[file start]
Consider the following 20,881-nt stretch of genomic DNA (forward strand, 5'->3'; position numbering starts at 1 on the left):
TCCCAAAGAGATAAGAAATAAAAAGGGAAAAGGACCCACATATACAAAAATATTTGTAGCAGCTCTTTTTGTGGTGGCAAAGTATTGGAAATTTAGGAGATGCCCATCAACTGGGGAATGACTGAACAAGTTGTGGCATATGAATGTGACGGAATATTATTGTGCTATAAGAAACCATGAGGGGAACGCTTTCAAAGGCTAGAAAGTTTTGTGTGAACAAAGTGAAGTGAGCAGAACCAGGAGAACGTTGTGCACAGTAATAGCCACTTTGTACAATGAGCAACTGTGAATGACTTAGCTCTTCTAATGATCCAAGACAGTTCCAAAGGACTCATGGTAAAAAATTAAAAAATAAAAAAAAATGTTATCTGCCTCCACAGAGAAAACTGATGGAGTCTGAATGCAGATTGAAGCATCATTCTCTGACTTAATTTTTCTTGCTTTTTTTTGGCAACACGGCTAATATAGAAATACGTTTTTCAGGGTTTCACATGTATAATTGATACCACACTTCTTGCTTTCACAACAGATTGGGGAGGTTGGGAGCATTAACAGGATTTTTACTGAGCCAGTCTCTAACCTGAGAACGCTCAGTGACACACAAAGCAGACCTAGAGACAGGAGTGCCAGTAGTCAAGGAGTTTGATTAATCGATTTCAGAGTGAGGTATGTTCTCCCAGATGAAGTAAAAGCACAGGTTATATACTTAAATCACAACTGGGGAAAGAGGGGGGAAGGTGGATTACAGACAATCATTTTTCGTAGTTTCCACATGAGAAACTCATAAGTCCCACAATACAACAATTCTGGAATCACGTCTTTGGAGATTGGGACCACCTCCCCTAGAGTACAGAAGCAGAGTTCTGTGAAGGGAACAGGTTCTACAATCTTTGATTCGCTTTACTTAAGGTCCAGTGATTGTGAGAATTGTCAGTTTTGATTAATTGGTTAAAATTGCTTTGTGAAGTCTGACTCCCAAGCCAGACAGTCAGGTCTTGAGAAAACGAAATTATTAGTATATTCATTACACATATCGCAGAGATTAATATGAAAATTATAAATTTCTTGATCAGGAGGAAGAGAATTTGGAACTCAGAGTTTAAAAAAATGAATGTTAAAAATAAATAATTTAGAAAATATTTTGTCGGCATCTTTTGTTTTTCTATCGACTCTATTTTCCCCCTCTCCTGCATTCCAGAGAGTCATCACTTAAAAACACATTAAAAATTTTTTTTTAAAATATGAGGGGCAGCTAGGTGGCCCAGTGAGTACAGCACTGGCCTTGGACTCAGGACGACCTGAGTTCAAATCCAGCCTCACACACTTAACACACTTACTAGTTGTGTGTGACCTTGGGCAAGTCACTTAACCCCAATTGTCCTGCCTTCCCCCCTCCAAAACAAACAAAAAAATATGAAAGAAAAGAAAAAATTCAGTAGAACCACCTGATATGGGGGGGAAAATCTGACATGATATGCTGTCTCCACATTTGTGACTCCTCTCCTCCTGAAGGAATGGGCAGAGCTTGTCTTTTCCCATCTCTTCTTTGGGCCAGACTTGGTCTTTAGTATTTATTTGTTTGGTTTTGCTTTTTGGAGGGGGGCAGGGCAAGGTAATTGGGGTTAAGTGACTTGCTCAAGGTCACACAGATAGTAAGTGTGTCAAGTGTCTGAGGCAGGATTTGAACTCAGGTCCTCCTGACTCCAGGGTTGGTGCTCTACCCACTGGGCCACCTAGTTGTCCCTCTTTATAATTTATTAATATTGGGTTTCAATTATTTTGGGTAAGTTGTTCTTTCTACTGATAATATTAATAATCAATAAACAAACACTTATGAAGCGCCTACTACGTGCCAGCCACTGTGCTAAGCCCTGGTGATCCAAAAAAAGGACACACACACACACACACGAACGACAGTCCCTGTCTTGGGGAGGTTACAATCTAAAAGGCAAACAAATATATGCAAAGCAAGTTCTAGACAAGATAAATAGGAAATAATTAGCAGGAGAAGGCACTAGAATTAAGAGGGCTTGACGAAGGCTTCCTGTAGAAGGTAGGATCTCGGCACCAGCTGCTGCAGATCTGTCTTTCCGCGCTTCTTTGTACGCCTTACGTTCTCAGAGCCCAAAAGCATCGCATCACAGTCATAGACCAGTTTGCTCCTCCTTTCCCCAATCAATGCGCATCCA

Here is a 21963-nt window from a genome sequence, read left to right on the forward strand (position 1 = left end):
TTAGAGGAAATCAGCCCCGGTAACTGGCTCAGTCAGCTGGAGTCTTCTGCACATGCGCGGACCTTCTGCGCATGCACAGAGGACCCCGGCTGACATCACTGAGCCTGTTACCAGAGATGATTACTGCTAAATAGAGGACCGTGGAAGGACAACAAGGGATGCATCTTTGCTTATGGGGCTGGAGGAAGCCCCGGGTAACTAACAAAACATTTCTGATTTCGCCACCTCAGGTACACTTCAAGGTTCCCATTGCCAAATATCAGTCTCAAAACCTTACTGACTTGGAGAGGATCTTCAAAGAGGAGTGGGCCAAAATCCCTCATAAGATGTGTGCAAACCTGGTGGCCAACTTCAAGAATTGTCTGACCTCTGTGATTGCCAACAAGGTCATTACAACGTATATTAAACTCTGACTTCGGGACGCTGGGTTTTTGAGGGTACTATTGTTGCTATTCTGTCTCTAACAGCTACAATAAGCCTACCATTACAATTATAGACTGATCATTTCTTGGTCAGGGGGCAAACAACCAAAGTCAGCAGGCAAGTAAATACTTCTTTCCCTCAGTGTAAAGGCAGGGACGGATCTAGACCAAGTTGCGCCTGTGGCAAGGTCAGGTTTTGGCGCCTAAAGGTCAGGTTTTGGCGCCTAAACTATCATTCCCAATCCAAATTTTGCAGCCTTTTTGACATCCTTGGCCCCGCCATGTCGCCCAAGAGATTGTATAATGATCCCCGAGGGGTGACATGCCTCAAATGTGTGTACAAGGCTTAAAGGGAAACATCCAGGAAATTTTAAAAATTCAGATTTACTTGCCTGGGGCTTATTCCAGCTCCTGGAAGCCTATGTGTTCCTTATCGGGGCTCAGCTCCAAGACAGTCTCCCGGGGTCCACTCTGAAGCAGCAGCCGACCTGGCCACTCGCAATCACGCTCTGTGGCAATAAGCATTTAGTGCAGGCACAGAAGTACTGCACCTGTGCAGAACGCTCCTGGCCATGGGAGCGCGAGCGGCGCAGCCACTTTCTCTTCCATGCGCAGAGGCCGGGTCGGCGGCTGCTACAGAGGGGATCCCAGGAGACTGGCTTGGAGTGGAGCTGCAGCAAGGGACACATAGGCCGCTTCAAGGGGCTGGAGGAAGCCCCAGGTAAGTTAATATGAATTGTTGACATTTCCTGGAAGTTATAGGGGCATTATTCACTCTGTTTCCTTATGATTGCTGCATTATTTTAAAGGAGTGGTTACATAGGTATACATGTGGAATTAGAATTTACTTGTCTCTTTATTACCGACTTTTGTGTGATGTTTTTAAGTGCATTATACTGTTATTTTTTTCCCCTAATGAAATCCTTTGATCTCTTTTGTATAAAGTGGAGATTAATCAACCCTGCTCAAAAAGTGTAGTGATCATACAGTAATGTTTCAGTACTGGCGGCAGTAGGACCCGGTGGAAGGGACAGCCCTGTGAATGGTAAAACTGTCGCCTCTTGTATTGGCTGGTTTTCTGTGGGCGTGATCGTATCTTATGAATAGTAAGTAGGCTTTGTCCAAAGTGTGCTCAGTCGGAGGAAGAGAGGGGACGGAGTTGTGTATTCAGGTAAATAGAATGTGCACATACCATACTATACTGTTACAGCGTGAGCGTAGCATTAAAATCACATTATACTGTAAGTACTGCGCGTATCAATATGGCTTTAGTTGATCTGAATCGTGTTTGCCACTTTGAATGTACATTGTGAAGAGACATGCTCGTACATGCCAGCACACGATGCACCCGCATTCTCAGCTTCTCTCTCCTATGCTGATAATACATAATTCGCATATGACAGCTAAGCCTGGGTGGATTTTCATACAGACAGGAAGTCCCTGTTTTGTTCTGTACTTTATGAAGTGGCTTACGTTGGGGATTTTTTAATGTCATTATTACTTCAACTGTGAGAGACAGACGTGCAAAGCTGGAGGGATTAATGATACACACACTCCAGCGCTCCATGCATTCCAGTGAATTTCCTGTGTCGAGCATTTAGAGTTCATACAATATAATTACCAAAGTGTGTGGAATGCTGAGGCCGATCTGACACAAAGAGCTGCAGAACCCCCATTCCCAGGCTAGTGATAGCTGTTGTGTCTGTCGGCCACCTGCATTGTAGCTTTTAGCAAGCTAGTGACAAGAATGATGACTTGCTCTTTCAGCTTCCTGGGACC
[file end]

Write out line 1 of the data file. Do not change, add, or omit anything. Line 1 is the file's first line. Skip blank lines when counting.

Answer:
Consider the following 20,881-nt stretch of genomic DNA (forward strand, 5'->3'; position numbering starts at 1 on the left):